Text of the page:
Aug 9 (Reuters) - Early in 2012 President Barack Obama responded to critics of his multi-billion-dollar green technology initiative by saying he was "not going to cede the wind or the solar or the battery industry to China."
Six months later, he faces that very real possibility for the U.S. car battery industry, a once-high flying sector buttressed by generous federal grants, but struggling with a green car market that has fallen far short of expectations.
A123 Systems Inc on Wednesday became the second U.S. government-backed battery maker this year to go overseas for a lifeline - and it turned to China. Auto parts supplier Wanxiang Group will take a controlling interest and invest $450 million in the Massachusetts-based battery maker, which faced running out of cash by the year-end.
Earlier this year, Ener1 Inc, another battery maker that received a government green technology grant, emerged from Chapter 11 bankruptcy under the control of Russian investor Boris Zingarevich. New York-based Ener1 is also a joint-venture partner in China with a Wanxiang subsidiary.
In the past three years, U.S. battery makers, anticipating consumer demand for green cars that never materialized, have over built production capacity, often with government funding.
Electric vehicle and hybrid sales for the first seven months of the year totaled 270,000, representing only 3 percent of total U.S. car sales, according to the green-car website Hybridcars.com.
As part of the 2009 American Recovery and Reinvestment Act 's E lectric Drive Vehicle Battery and Component Manufacturing Initiative, A123 was awarded a grant of $249.1 million. Ener1 subsidiary EnerDel was awarded $118.5 million to manufacture advanced lithium-ion batteries for electric and hybrid vehicles.
A123 promised to create 38,000 U.S. jobs, including 5,900 at its own plants. A123 said on Thursday it has 1,300 workers.
Theodore O'Neill, a former equities analyst with Wunderlich Securities, said A123 "built a factory that's big enough to meet demand that's probably not going to materialize until 2020 ... They built it much larger than the market turned out to need."
That kind of underperformance provides new fodder for Obama's opponents in the Republican Party with just three months until election day.
Obama has spent months battling critics of the administration's green-tech initiative in the wake of the high-profile bankruptcy of solar-panel maker Solyndra.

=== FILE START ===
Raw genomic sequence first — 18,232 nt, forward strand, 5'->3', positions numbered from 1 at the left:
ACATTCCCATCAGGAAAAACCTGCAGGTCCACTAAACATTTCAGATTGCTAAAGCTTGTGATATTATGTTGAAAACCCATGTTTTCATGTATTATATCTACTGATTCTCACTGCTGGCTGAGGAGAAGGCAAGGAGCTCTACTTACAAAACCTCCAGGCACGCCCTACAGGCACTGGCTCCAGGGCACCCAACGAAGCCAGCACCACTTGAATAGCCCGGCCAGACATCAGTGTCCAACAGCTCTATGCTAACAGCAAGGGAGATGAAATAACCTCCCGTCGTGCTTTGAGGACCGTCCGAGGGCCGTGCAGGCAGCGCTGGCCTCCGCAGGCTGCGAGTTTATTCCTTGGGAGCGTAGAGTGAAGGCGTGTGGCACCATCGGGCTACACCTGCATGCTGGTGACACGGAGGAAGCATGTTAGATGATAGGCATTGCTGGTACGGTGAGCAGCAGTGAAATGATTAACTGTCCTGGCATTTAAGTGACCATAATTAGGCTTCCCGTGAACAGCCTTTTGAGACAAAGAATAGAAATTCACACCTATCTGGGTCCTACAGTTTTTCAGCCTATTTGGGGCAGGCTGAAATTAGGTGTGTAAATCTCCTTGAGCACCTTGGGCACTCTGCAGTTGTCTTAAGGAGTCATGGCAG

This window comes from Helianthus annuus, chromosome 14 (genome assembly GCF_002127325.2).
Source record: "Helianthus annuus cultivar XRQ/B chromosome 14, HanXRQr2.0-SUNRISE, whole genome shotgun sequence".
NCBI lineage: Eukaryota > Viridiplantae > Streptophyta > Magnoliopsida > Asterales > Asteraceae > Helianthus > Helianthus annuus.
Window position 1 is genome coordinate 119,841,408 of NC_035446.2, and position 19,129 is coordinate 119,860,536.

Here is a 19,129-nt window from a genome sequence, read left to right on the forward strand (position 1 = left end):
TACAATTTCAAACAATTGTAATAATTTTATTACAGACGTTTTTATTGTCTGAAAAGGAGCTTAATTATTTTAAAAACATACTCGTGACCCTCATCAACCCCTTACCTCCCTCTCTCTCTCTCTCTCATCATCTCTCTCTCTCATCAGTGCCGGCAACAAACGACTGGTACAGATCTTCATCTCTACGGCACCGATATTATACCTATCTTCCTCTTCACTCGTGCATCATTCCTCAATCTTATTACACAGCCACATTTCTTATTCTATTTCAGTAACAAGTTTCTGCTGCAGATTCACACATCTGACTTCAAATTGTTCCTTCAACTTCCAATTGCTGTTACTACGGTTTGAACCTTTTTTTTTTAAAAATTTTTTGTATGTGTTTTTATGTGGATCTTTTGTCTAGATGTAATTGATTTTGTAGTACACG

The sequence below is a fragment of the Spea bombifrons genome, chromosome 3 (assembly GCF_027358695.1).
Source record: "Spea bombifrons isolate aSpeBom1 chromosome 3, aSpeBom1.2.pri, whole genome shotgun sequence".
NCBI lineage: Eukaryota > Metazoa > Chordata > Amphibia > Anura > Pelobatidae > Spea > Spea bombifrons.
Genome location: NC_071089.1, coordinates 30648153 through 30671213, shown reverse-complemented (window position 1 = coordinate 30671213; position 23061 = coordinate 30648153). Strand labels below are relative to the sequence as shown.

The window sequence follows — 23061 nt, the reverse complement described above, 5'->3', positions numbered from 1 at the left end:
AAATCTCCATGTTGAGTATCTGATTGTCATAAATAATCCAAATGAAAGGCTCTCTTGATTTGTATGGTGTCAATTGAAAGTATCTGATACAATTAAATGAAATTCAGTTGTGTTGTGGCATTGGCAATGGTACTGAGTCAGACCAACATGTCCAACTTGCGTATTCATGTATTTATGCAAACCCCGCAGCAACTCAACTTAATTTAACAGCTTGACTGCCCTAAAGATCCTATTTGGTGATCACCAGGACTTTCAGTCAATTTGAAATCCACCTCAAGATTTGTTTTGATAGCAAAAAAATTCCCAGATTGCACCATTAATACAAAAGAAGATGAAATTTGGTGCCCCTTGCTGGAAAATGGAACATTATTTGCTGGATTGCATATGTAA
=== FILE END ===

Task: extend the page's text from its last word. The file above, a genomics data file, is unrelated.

"It's not going to be a smooth, easy ride ... Some companies will fail," he said in his State of the Union speech in January.
But tempering expectations has done little to quiet the critics in Washington, who ramped up their attacks on Thursday with the added accusation of putting technology in Chinese hands.
"Once again it appears the Department of Energy and the Obama administration have failed to secure sensitive taxpayer-funded intellectual property from being transferred to a foreign adversary, which raises serious national security issues," said Rep. Cliff Stearns. Stearns is a Florida Republican and chairman of the House Energy and Commerce Committee's Subcommittee on Oversight and Investigations.
A123 spokesman Dan Borgasano said on Thursday that, with Wanxiang's bid to take control of the battery company, "our intention is to continue to build in the United States and reach certain job levels. We think we found a partner to help us do that ... I don't think we'll necessarily be making hard and fast job projections."
After it received the DOE grant, Ener 1 said in early 2010 that it planned to create 1,400 jobs at its Indianapolis battery plant. Today, the plant employs around 250. The plant was designed to produce battery packs for up to 600,000 hybrid vehicles.
The companies' struggles with over capacity are typical of an industry whose fortunes are tied directly to those of electric and hybrid vehicle manufacturers.
"There was a bit of a rush to put in capacity that really wasn't justified by the events as they turned out," said Tom Gage, president of EV Grid, an infrastructure company based in Palo Alto, California. "In retrospect (the industry) was over-optimistic in terms of projecting the rate of growth for demand for car batteries."
Charles Ebinger, head of the energy security initiative at the Brookings Institution, said controversies surrounding government-backed companies such as A123 will make lawmakers hesitant to support expanded funding of clean energy, especially with federal budget battles looming.
"I think it's going to slow down," Ebinger said. "It's going to be increasingly difficult to argue for subsidies for any sector."